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snowballstem
456 Stars 129 Forks BSD 3-Clause "New" or "Revised" License 802 Commits 19 Opened issues

Description

Snowball compiler and stemming algorithms

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Snowball is a small string processing language for creating stemming algorithms for use in Information Retrieval, plus a collection of stemming algorithms implemented using it.

Snowball was originally designed and built by Martin Porter. Martin retired from development in 2014 and Snowball is now maintained as a community project. Martin originally chose the name Snowball as a tribute to SNOBOL, the excellent string handling language from the 1960s. It now also serves as a metaphor for how the project grows by gathering contributions over time.

The Snowball compiler translates a Snowball program into source code in another language - currently ISO C, C#, Go, Java, Javascript, Object Pascal, Python and Rust are supported.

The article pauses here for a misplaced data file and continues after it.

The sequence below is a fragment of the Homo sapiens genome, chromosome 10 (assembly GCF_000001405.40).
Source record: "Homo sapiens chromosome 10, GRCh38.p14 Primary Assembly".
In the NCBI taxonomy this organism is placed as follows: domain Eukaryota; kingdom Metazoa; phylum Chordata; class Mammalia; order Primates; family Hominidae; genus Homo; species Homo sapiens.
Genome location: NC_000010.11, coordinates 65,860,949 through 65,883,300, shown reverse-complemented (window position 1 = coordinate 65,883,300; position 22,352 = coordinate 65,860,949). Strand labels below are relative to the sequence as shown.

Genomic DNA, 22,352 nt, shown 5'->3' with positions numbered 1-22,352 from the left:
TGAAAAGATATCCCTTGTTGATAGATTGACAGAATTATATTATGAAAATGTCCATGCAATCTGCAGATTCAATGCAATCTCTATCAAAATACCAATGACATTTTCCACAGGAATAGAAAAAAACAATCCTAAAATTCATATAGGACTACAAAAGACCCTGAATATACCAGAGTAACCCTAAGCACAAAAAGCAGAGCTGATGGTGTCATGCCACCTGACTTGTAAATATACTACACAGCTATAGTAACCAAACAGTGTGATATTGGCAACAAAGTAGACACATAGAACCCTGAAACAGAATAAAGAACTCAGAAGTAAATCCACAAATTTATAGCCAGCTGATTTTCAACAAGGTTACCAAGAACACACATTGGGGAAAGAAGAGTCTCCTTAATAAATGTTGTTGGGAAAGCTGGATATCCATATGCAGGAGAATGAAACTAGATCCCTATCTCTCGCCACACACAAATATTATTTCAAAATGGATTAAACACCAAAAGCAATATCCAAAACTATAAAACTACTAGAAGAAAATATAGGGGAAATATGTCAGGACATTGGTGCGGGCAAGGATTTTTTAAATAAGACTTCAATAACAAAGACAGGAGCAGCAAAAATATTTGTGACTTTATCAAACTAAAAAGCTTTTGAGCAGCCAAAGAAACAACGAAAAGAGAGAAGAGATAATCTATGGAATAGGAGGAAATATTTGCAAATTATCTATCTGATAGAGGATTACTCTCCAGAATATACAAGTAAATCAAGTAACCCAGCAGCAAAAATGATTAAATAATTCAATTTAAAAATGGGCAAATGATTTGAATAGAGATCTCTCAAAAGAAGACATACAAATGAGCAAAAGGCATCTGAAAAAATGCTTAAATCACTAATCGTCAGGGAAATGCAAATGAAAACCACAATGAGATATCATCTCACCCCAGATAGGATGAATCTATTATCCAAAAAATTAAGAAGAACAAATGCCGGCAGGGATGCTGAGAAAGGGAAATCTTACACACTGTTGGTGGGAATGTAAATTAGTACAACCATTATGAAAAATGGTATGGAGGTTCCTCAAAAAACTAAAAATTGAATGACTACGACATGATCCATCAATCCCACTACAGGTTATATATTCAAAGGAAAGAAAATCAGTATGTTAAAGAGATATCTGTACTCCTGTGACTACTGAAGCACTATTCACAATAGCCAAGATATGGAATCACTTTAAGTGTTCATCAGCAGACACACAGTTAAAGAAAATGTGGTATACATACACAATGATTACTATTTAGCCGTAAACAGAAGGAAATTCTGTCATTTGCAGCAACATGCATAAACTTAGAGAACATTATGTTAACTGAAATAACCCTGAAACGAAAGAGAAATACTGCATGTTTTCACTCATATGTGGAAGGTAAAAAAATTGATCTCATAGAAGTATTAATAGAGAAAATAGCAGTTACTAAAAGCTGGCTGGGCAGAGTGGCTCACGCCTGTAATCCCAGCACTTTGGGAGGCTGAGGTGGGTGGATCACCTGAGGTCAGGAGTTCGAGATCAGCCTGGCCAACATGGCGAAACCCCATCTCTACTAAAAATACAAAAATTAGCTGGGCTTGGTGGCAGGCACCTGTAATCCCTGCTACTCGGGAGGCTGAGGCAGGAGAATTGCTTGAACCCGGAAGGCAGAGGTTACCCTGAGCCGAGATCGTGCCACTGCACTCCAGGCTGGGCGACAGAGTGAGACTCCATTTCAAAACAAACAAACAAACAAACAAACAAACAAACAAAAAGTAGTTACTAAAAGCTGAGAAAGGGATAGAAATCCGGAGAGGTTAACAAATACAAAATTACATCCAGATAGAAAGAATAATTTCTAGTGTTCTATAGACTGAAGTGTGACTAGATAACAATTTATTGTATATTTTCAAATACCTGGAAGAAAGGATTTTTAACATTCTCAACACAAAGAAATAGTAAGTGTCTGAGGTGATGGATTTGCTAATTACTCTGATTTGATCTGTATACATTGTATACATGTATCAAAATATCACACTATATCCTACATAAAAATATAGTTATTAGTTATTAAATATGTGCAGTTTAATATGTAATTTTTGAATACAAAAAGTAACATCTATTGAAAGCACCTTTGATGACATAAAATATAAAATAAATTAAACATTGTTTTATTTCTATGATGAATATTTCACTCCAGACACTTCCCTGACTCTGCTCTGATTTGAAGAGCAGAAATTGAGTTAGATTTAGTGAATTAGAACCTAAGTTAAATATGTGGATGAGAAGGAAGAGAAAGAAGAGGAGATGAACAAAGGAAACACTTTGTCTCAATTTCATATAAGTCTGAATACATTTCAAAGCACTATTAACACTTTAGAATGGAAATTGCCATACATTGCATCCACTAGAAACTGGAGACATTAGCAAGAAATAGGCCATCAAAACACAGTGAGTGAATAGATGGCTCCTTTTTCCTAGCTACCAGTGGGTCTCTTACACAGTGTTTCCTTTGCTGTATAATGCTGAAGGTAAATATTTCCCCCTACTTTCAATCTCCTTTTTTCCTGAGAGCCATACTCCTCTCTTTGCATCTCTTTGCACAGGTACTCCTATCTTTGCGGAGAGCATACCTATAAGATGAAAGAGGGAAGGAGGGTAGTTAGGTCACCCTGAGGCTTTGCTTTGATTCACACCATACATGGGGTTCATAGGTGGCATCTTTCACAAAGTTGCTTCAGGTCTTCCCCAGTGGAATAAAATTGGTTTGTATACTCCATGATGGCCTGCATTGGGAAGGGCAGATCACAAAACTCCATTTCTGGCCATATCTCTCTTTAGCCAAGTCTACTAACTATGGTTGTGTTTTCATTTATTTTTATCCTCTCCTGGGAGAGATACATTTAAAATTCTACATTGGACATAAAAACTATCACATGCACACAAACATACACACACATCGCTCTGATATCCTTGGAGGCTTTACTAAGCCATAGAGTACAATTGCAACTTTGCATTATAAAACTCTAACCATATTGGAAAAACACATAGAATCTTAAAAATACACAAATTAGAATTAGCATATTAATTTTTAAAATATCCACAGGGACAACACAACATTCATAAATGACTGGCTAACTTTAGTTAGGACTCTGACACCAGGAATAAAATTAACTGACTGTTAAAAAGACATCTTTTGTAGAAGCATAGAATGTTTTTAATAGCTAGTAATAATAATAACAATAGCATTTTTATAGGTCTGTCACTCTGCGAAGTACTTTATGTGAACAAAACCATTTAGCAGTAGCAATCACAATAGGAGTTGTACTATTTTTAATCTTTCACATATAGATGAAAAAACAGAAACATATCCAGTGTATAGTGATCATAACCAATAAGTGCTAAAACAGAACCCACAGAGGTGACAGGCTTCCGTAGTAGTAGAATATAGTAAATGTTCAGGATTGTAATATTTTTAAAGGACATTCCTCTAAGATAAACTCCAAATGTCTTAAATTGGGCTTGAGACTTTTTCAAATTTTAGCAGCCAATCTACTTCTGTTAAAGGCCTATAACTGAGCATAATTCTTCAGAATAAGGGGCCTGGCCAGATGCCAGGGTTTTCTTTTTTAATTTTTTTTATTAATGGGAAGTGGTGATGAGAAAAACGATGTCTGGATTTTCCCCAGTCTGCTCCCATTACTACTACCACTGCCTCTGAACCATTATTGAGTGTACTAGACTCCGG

This repository contains the source code for the snowball compiler and the stemming algorithms. The snowball compiler is written in ISO C - you'll need a C compiler which support C99 to build it (but the C code it generates should work with any ISO C compiler.)

See https://snowballstem.org/ for more information about Snowball.

What is Stemming?

Stemming maps different forms of the same word to a common "stem" - for example, the English stemmer maps connection, connections, connective, connected, and connecting to connect. So a searching for connected would also find documents which only have the other forms.

This stem form is often a word itself, but this is not always the case as this is not a requirement for text search systems, which are the intended field of use. We also aim to conflate words with the same meaning, rather than all words with a common linguistic root (so awe and awful don't have the same stem), and over-stemming is more problematic than under-stemming so we tend not to stem in cases that are hard to resolve. If you want to always reduce words to a root form and/or get a root form which is itself a word then Snowball's stemming algorithms likely aren't the right answer.

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